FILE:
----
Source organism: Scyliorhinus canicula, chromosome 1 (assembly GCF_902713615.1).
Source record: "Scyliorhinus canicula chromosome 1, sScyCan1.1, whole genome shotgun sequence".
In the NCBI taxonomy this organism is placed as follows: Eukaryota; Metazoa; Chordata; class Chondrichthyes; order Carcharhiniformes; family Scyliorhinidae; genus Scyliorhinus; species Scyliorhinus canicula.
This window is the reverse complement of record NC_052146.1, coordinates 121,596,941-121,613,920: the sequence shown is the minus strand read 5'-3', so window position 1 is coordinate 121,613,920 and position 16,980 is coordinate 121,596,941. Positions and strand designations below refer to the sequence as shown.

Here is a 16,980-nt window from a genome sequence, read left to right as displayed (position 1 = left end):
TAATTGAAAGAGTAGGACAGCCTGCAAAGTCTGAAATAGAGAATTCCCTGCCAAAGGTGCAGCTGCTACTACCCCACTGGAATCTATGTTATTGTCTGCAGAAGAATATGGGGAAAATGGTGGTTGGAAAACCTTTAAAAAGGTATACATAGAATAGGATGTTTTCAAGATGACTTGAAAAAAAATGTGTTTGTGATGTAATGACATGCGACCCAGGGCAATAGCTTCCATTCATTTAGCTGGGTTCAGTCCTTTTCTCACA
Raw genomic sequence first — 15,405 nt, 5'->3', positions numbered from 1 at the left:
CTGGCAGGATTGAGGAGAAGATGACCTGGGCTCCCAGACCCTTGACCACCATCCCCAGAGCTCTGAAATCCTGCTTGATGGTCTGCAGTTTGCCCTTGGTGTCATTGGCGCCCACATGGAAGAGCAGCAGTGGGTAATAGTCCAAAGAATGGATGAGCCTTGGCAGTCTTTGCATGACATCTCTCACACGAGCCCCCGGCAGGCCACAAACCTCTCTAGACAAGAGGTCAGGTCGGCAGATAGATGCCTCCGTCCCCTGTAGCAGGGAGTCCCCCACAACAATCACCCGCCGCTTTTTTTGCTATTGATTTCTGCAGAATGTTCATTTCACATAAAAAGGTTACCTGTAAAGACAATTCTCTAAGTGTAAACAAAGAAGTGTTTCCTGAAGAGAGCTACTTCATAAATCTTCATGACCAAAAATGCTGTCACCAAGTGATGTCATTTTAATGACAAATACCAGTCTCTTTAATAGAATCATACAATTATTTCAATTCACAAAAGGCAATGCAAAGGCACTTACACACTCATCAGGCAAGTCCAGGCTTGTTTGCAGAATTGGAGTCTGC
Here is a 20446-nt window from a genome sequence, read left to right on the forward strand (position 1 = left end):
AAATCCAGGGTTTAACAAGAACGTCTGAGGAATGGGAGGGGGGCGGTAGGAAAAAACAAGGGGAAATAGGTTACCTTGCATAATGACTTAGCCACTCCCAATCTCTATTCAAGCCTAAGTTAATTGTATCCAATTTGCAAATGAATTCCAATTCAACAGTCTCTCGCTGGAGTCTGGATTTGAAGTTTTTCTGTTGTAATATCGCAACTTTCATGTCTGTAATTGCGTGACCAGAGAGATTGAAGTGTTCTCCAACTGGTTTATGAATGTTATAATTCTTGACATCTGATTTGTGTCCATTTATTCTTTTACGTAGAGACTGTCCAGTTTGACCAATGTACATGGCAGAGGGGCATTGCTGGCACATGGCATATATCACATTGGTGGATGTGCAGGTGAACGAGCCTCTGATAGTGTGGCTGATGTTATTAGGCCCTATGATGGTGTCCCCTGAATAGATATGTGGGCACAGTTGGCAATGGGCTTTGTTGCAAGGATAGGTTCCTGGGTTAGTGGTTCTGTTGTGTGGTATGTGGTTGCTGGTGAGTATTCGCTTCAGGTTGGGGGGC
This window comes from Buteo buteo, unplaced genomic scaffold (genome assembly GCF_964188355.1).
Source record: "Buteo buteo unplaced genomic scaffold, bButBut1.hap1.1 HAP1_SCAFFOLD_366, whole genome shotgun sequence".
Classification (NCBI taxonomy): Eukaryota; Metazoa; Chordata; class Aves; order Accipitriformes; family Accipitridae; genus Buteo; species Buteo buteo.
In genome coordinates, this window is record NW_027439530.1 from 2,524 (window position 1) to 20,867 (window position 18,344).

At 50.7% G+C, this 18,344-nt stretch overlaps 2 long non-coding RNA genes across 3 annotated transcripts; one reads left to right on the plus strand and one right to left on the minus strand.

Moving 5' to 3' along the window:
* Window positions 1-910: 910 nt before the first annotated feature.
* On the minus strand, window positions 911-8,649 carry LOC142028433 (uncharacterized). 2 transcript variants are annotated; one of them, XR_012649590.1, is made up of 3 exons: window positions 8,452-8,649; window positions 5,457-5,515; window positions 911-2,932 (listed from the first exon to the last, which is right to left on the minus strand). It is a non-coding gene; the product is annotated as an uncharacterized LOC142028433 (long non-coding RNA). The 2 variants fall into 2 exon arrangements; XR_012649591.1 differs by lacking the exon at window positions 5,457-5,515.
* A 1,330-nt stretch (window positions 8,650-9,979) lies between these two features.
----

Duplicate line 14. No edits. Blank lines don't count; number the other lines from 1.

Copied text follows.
In genome coordinates, this window is record NW_027439530.1 from 2,524 (window position 1) to 20,867 (window position 18,344).